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Computer graphics and virtual production innovator Paul E. Debevec — director of research, creative algorithms and technology at Netflix and an adjunct research professor at the USC Institute for Creative Technologies — received a standing ovation as he accepted the Charles F. Jenkins Lifetime Achievement Award during the Television Academy’s upbeat 74th Engineering, Science & Technology Emmy Awards.
During the dinner and ceremony at the Maybourne in Beverly Hills on Wednesday evening, 105-year-old camera maker ARRI received the Philo T. Farnsworth Corporate Achievement Award and seven innovations were recognized with Engineering Emmys.
“We’re not only the oldest company here, [but] I think we’re the oldest guys,” quipped Matthias Erb, chairman of ARRI’s executive board, who accepted the award on behalf of the camera company. He added, “We want to support the filmmakers, we want to support the industry. This award is motivation for us to continue [to innovate].” Additional honorees, including Debevec and Sohonet CEO Chuck Parker, also emphasized their desire to continue to push the boundaries of what’s possible in technology.
Roughly 200 guests attended the celebration, which host Kirsten Vangsness (Criminal Minds) opened with a lot of laughs, singing a medley of familiar songs such as “Running Up That Hill” and “Video Killed the Radio Star” but with new lyrics about each of the honorees.
Debevec was recognized for his work in high dynamic range imaging, image-based lighting and photogrammetry, which are techniques used in computer graphics for VFX such as lighting actors in virtual production.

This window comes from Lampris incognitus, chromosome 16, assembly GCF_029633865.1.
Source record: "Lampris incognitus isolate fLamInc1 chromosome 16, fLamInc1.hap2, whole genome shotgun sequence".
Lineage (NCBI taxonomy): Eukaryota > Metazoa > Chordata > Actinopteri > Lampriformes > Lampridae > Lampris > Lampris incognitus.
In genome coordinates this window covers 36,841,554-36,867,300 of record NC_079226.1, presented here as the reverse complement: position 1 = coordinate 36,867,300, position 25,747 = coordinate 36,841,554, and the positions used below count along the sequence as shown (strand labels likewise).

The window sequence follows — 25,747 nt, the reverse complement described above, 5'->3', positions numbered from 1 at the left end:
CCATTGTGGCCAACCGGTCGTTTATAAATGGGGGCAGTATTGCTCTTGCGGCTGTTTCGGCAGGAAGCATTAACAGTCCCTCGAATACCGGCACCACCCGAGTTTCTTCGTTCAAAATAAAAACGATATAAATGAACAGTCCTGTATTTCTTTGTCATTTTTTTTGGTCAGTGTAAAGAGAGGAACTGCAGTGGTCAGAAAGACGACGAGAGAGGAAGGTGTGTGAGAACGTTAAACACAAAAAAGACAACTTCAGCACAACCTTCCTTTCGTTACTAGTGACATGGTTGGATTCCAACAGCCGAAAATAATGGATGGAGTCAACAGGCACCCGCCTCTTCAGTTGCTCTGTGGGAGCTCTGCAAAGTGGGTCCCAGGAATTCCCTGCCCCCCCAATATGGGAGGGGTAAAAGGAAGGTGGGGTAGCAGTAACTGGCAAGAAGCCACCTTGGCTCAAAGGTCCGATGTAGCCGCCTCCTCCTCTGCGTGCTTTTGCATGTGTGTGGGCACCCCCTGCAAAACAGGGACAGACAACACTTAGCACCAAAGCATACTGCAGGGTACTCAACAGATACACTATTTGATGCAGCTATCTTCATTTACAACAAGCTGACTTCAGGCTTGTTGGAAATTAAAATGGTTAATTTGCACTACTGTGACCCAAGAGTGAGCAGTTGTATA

Accepting the award, Debevec thanked friends, family and collaborators, including director Alfonso Cuarón and VFX pros Chris Watts, Chris Lawrence and Tim Webber “for taking the chance on using LED image-based lighting for Gravity.” He also thanked John Knoll, an Oscar-winning VFX supervisor from Industrial Light & Magic, “who came to my LED Stage talk for lighting actors at SIGGRAPH 2002, admittedly a bit skeptical, and went on to help create the LED lighting stages for Rogue One: A Star Wars Story and Disney+ streaming shows.”
He also saluted his Netflix Production Innovation colleagues “for everything we’re working on to take everything so much further.”
Engineering Emmys were awarded to developments in areas including virtual production, remote collaboration and audio, including Industrial Light & Magic for its StageCraft virtual production tools, which have been used on series like The Mandalorian. Accepting on behalf of the team, Nick Rasmussen thanked the creator of the Star Wars series, Jon Favreau, ILM, other collaborators and the development team.
Sohonet was honored for its ClearView Pivot remote collaboration tool, Disguise Systems, the disguise platform that enables interaction between CG and practical elements and environments, including use with LED walls. Geoffrey Crawshaw and William Brinkley received recognition for the Leostream remote access software; Shure for the Axient Digital wireless audio system; Stype Cajic, Andrija Cajic, Daniel Kruselj and Ivica Antolkovic for the Stype camera tracking tools; and Mark Hills and Marc Bakos for the Cleanfeed remote audio review/recording system.
During the upbeat evening, participants also celebrated the recent creation of the Television Academy’s Science and Technology Peer Group.
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